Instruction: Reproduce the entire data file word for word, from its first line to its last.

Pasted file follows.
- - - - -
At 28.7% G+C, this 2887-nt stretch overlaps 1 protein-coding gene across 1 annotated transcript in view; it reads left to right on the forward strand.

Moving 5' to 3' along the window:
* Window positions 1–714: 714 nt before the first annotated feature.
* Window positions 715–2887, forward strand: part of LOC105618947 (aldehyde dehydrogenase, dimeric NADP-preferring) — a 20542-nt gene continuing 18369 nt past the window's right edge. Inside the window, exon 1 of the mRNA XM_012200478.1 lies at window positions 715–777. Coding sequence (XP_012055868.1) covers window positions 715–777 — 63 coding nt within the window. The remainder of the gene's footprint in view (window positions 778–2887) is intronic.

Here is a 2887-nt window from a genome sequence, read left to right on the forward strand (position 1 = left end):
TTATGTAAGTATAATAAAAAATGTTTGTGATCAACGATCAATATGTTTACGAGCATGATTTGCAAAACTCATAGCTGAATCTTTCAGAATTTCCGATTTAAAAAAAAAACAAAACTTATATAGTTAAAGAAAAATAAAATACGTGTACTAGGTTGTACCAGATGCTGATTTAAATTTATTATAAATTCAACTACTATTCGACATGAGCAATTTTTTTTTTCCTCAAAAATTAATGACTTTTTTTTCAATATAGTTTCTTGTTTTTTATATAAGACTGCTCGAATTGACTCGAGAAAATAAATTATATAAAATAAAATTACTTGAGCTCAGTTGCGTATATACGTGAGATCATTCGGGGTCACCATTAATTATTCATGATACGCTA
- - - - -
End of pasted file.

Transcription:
At 28.7% G+C, this 2887-nt stretch overlaps 1 protein-coding gene across 1 annotated transcript in view; it reads left to right on the forward strand.

Moving 5' to 3' along the window:
* Window positions 1–714: 714 nt before the first annotated feature.
* Window positions 715–2887, forward strand: part of LOC105618947 (aldehyde dehydrogenase, dimeric NADP-preferring) — a 20542-nt gene continuing 18369 nt past the window's right edge. Inside the window, exon 1 of the mRNA XM_012200478.1 lies at window positions 715–777. Coding sequence (XP_012055868.1) covers window positions 715–777 — 63 coding nt within the window. The remainder of the gene's footprint in view (window positions 778–2887) is intronic.

Here is a 2887-nt window from a genome sequence, read left to right on the forward strand (position 1 = left end):
TTATGTAAGTATAATAAAAAATGTTTGTGATCAACGATCAATATGTTTACGAGCATGATTTGCAAAACTCATAGCTGAATCTTTCAGAATTTCCGATTTAAAAAAAAAACAAAACTTATATAGTTAAAGAAAAATAAAATACGTGTACTAGGTTGTACCAGATGCTGATTTAAATTTATTATAAATTCAACTACTATTCGACATGAGCAATTTTTTTTTTCCTCAAAAATTAATGACTTTTTTTTCAATATAGTTTCTTGTTTTTTATATAAGACTGCTCGAATTGACTCGAGAAAATAAATTATATAAAATAAAATTACTTGAGCTCAGTTGCGTATATACGTGAGATCATTCGGGGTCACCATTAATTATTCATGATACGCTA